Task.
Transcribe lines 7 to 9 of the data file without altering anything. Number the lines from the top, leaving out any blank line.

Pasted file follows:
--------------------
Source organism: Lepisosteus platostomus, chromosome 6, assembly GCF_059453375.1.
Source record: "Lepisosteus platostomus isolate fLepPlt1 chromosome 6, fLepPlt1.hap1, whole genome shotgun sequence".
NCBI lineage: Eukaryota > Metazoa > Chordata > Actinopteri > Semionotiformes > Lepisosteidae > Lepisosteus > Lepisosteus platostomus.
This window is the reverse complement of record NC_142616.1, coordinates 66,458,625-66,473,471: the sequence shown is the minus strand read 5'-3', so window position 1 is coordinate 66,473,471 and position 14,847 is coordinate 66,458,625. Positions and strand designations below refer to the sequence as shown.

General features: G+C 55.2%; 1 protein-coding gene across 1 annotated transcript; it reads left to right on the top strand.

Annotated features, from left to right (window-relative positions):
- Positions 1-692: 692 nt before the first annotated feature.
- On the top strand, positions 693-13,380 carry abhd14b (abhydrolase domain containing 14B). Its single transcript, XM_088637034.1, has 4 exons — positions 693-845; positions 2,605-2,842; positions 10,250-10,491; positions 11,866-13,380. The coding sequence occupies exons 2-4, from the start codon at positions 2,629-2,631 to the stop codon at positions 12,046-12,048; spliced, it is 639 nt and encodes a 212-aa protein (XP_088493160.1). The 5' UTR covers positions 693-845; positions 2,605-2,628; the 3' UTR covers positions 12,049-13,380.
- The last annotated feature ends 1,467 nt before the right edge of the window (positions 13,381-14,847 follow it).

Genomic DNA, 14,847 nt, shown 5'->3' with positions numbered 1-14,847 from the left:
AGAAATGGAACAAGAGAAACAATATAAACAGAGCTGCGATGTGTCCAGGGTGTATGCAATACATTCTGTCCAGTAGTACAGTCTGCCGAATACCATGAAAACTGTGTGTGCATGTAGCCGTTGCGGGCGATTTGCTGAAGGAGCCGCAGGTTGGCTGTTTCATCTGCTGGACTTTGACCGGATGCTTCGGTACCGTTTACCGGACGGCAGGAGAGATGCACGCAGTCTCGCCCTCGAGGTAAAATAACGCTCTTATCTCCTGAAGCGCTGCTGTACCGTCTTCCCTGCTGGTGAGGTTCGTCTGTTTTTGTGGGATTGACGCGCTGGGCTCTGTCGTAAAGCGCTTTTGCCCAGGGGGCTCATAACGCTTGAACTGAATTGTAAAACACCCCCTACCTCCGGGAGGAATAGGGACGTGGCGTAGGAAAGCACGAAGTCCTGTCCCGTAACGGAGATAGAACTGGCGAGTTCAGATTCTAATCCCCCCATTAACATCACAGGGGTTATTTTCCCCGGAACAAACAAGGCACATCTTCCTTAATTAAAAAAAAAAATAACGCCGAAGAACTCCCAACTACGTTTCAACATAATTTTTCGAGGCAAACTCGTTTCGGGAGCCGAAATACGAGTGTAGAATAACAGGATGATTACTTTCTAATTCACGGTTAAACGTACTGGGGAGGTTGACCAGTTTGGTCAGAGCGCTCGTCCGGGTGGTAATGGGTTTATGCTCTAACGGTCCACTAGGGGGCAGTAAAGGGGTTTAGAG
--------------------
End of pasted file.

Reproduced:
- Positions 1-692: 692 nt before the first annotated feature.
- On the top strand, positions 693-13,380 carry abhd14b (abhydrolase domain containing 14B). Its single transcript, XM_088637034.1, has 4 exons — positions 693-845; positions 2,605-2,842; positions 10,250-10,491; positions 11,866-13,380. The coding sequence occupies exons 2-4, from the start codon at positions 2,629-2,631 to the stop codon at positions 12,046-12,048; spliced, it is 639 nt and encodes a 212-aa protein (XP_088493160.1). The 5' UTR covers positions 693-845; positions 2,605-2,628; the 3' UTR covers positions 12,049-13,380.
- The last annotated feature ends 1,467 nt before the right edge of the window (positions 13,381-14,847 follow it).